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Alcoholic Hepatitis

Alcoholic Hepatitis

Article Author:
Niraj Shah
Article Author:
Amor Royer
Article Editor:
Savio John
10/27/2020 9:58:30 PM
For CME on this topic:
Alcoholic Hepatitis CME
PubMed Link:
Alcoholic Hepatitis


Excessive alcohol consumption could result in alcoholic, fatty liver disease or steatosis, alcoholic hepatitis (AH), and eventually cirrhosis. Alcoholic hepatitis is a severe syndrome of alcoholic liver disease (ALD), characterized by rapid onset of jaundice, malaise, tender hepatomegaly, and with subtle features of systemic inflammatory response. The recent worsening profile and trends of patients with AH related hospitalizations in the United States suggest its importance in the current realm of clinical practice with its subsequent management.[1][2][3][4]

Alcoholic hepatitis usually progresses to cirrhosis if drinking is continued. For those who discontinue alcohol, the hepatitis returns to normal within a few months but the cirrhosis that has already occurred does not reverse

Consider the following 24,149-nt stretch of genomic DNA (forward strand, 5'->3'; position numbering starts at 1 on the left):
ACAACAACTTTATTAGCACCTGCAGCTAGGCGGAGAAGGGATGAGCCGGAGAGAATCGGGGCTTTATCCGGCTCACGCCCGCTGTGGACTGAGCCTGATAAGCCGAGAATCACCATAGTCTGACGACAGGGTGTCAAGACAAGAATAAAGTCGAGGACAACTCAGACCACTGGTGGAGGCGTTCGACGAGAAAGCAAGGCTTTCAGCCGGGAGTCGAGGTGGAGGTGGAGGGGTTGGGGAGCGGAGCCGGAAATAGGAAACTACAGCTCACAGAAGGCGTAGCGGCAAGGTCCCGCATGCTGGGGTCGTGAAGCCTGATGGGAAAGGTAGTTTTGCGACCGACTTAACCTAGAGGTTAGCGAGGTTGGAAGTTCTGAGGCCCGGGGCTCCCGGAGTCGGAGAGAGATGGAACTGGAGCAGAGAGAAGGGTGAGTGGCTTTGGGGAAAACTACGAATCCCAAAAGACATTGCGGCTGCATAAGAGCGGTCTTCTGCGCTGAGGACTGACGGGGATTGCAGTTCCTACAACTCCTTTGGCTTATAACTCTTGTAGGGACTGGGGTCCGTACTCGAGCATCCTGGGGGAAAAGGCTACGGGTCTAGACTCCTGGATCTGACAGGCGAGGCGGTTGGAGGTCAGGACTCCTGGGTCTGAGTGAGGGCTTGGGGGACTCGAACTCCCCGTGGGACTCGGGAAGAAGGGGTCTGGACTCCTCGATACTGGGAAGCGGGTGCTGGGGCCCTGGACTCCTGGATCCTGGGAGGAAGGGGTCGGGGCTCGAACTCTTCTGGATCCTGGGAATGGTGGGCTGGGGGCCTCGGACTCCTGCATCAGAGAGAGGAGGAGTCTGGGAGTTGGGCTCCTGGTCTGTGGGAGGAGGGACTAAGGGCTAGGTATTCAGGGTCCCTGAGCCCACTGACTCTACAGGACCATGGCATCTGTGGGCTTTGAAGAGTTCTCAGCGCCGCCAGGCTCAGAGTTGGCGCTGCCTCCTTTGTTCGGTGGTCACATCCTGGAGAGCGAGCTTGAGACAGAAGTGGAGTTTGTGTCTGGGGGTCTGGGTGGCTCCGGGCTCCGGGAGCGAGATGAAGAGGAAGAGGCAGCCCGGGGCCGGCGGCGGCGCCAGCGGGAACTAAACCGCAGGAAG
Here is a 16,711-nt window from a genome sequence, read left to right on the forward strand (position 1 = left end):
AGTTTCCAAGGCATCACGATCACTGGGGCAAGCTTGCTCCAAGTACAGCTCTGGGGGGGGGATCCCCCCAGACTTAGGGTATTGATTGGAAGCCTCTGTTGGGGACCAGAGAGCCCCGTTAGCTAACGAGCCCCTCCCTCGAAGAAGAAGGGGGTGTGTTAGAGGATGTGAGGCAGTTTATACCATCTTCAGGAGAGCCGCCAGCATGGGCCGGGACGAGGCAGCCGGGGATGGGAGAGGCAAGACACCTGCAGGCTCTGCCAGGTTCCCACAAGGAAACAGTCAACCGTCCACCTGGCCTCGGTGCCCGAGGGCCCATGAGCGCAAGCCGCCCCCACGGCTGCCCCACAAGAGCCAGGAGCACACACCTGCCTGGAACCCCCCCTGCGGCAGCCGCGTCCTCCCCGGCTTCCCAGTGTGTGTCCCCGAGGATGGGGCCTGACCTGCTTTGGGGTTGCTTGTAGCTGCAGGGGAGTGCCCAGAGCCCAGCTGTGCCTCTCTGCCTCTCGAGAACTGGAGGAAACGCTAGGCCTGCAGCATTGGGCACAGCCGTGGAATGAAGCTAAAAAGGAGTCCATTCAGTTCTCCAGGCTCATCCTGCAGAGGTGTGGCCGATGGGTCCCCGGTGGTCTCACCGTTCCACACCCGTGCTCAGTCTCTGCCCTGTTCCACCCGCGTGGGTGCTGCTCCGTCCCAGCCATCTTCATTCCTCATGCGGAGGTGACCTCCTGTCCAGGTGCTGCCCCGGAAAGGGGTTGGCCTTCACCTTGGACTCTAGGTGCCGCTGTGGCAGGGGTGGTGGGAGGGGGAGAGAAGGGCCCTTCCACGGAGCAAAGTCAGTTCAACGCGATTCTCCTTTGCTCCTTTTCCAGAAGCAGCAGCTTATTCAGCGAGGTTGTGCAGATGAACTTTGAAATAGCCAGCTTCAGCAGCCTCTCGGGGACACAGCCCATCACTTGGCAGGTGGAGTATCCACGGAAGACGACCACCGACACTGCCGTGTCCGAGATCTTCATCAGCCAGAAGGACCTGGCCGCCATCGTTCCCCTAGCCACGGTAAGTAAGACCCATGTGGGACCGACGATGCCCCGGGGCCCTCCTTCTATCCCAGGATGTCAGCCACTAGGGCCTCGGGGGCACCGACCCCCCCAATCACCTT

The National Institute on Alcohol Abuse and Alcoholism (NIAAA), Alcoholic Hepatitis Consortia defines AH to include the following:

  • The onset of jaundice within 60 days of heavy alcohol consumption (more than 50 g/day) for a minimum of 6 months
  • with serum bilirubin more than 3 mg/dL
  • elevated aspartate aminotransferase (AST) to 50 U/L to 400 U/L 
  • AST: ALT (alanine aminotransferase) ratio of more than 1.5, and
  • No other cause of acute hepatitis. 

While using the terminology alcoholic hepatitis, it is important to understand the difference between alcoholic steatohepatitis (ASH) and alcoholic hepatitis (AH). About 20% to 40% of those who drink alcohol in heavy amounts and have fatty liver eventually develop liver inflammation, which is known as ASH. ASH is a diagnosis based on liver histology, while AH is a clinical diagnosis. The typical features of ASH on liver biopsy are steatosis, hepatocyte ballooning, infiltration of neutrophils, Mallory-Denk hyaline inclusions and zone 3 perivenular injury with pericellular fibrosis or chicken-wire pattern of fibrosis. AH, on the other hand, is characterized by history of chronic heavy alcohol consumption until at least 3 to 4 weeks before the onset of jaundice, fever, tachycardia, tachypnea, hepatomegaly, leukocytosis with neutrophilia, and an AST: ALT elevation greater than 1.5:1 with the absolute value of AST/ALT typically never exceeding 500 U/L. AH can occur in patients with any stage of alcoholic liver disease.